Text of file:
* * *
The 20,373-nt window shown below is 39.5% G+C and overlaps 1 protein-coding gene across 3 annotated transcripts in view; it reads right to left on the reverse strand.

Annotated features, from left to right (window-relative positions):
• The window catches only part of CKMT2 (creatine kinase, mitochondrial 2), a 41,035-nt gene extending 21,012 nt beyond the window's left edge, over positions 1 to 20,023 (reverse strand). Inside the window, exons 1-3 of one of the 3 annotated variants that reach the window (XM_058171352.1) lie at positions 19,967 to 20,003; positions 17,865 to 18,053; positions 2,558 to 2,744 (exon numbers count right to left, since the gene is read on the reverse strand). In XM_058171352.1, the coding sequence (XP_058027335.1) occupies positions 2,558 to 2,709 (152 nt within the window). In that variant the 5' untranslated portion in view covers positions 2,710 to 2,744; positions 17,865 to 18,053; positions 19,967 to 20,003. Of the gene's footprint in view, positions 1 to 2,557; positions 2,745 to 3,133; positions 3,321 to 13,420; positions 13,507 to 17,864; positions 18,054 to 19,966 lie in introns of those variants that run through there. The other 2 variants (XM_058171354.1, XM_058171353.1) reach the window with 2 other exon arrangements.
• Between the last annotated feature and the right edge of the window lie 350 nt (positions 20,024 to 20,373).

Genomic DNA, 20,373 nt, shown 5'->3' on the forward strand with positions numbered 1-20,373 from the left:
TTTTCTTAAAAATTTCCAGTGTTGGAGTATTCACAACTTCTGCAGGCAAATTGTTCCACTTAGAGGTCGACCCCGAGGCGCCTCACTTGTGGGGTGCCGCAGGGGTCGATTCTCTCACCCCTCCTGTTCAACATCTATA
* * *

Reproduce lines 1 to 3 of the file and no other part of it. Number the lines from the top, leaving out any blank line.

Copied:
The 20,373-nt window shown below is 39.5% G+C and overlaps 1 protein-coding gene across 3 annotated transcripts in view; it reads right to left on the reverse strand.

Annotated features, from left to right (window-relative positions):
• The window catches only part of CKMT2 (creatine kinase, mitochondrial 2), a 41,035-nt gene extending 21,012 nt beyond the window's left edge, over positions 1 to 20,023 (reverse strand). Inside the window, exons 1-3 of one of the 3 annotated variants that reach the window (XM_058171352.1) lie at positions 19,967 to 20,003; positions 17,865 to 18,053; positions 2,558 to 2,744 (exon numbers count right to left, since the gene is read on the reverse strand). In XM_058171352.1, the coding sequence (XP_058027335.1) occupies positions 2,558 to 2,709 (152 nt within the window). In that variant the 5' untranslated portion in view covers positions 2,710 to 2,744; positions 17,865 to 18,053; positions 19,967 to 20,003. Of the gene's footprint in view, positions 1 to 2,557; positions 2,745 to 3,133; positions 3,321 to 13,420; positions 13,507 to 17,864; positions 18,054 to 19,966 lie in introns of those variants that run through there. The other 2 variants (XM_058171354.1, XM_058171353.1) reach the window with 2 other exon arrangements.